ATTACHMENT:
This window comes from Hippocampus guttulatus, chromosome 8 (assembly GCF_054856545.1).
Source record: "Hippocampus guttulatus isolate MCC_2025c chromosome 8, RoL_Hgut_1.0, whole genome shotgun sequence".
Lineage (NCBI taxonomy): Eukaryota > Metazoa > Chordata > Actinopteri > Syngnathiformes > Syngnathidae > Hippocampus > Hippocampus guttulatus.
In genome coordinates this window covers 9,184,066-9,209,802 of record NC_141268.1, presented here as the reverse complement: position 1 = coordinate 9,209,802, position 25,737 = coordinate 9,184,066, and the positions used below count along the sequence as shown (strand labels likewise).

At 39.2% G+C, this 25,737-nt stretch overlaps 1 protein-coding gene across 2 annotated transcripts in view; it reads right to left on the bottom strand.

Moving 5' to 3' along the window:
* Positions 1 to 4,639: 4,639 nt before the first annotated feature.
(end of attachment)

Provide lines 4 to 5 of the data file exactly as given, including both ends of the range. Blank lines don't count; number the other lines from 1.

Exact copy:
In genome coordinates this window covers 9,184,066-9,209,802 of record NC_141268.1, presented here as the reverse complement: position 1 = coordinate 9,209,802, position 25,737 = coordinate 9,184,066, and the positions used below count along the sequence as shown (strand labels likewise).

At 39.2% G+C, this 25,737-nt stretch overlaps 1 protein-coding gene across 2 annotated transcripts in view; it reads right to left on the bottom strand.